NU lunch walks open campus to community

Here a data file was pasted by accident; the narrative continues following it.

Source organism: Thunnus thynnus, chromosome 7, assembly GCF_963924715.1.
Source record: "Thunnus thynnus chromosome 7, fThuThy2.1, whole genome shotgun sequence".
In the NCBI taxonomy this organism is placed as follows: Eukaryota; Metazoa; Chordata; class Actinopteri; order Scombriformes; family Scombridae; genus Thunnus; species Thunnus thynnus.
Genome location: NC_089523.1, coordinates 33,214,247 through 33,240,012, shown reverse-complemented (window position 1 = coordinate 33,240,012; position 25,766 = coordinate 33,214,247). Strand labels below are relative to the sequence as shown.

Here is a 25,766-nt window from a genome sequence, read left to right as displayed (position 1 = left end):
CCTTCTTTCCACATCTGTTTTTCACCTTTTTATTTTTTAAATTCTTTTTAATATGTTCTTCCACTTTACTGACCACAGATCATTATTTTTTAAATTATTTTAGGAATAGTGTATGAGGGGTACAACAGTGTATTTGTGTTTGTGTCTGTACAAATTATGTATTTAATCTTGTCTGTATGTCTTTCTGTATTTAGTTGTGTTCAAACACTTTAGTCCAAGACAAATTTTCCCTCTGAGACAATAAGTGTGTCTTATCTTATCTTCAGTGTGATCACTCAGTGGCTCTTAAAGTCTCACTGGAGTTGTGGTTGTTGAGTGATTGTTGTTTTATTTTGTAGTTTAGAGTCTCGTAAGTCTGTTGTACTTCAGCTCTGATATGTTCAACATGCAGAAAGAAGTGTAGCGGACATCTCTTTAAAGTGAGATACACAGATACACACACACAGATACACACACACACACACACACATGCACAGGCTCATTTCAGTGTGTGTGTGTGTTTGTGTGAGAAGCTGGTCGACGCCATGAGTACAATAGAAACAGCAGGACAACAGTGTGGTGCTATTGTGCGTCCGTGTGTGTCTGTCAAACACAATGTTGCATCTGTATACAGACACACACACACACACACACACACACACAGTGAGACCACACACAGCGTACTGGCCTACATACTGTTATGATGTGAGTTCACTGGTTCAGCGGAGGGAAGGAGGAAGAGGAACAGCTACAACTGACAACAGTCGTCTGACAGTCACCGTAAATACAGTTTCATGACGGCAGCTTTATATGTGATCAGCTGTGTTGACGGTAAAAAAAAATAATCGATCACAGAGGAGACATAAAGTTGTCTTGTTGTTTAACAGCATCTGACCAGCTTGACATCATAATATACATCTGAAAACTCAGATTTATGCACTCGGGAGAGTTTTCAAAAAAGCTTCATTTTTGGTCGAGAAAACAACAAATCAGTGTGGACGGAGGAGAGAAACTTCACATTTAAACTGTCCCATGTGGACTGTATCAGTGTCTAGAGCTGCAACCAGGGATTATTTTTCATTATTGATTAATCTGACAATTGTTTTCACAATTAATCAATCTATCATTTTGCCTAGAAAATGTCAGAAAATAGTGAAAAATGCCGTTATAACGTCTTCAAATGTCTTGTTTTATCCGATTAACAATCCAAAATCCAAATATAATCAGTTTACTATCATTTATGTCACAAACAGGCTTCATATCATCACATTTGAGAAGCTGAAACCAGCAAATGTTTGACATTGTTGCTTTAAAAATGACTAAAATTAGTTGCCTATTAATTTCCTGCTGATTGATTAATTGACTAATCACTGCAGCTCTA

To increase community accessibility to Nevada Union High School's campus, principal Dan Frisella is inviting parents, residents, educators and community stakeholders to take a walk with him during the students' lunch hour. "I just wanted to give the community access to the school," Frisella said. "And I wanted the community to be able to see our kids and get a chance to visit the place that the kids spend the majority of their days." Frisella said he began giving the lunch walks this year; he came up with the idea over the summer, as he explored different ways to give more people a chance to experience the culture and climate while being on campus. In his first year as principal, Frisella also wanted to be able to get access to the community while trying to improve communication between NU's administration and the community at large. "To be with them and finding time within my school day allows me to do that with them here," Frisella said. "It also increases their investment in the school to actually see and feel what the school is like." Held from 11:40 a.m. to 12:30 p.m. every Tuesday and Thursday, the lunch walks are open to anyone who schedules to attend through the principal's office. Visitors sign in at the school's front office, then meet Frisella in the main hallway to begin a tour of the campus. "I tend to ask people what they want to see on the campus first," Frisella said. "That way, I can take them around and gauge their interests as we go. I also like to showcase our impressive areas on campus to give them a sense of what we can offer students, to let them know, if you're a student with an interest in anything, we have it here." Community members interested in taking a tour of the cafeteria can take a walk with Frisella into the back of the kitchen to see the food that is being served. Frisella said lunch activities and programs like culinary arts, painting, pottery, wood shop, and dance are available for lunch walk participants to sit in on. NU Librarian Jill Sonnenberg offers students a place to socialize and have their lunches while participating in games such as double-dutch and ping-pong. Sonnenberg said the lunch walks have given people outside of the school a chance to see what the library has to offer students, specifically since NU enacted a closed campus policy this year. "We feel glad to be more open to the community and we're glad to show the library to the community, because the kids are here and we want them to see that they're welcomed," Sonnenberg said. "I think Mr. Frisella has increased the level of transparency around what's happening at the school, and that can only be a good thing." Nevada City School District Superintendent Roxanne Gilpatric did a lunch walk with Frisella several weeks ago. "The perception that I took away when I was leaving campus is that it is a gentle place," Gilpatric said. "No matter where we went, I saw groups of students and everybody appeared happy. Students have an opportunity to be engaged, or just to be by themselves during lunch. So I walked away with a really nice feeling about the kids on campus." Mark Rindels, pastor at First Baptist Church in Grass Valley, did a lunch walk with Frisella and said he was impressed by the sense of community that the students and faculty had in their interactions with each other. "I think a lot of times we have an incorrect impression of the way schools are," Rindels said. "But going on campus and just experiencing it firsthand gives you a feel for the good quality of education that is taking place at Nevada Union." While it has been just over a month since the school year started, Frisella said he has gotten great feedback. "People are surprised about how happy the kids are on campus," Frisella said. "They're blown away about all the programs we have on campus, they leave excited about the facilities that are here for both their kids and the rest of the community. It's been overwhelmingly positive." Grass Valley resident Marty Lombardi, who recently donated picnic benches for students to use during lunch, attended a lunch walk Thursday and said the lunch walk opens the campus up to community members in a positive way. "He wants the community to view this place as their high school. Not all academic institutions do that," Lombardi said. "The lunch walks facilitate so much more social interaction between the school and the community." To contact Staff Writer Ivan Natividad, email email@example.com or call 530-477-4236.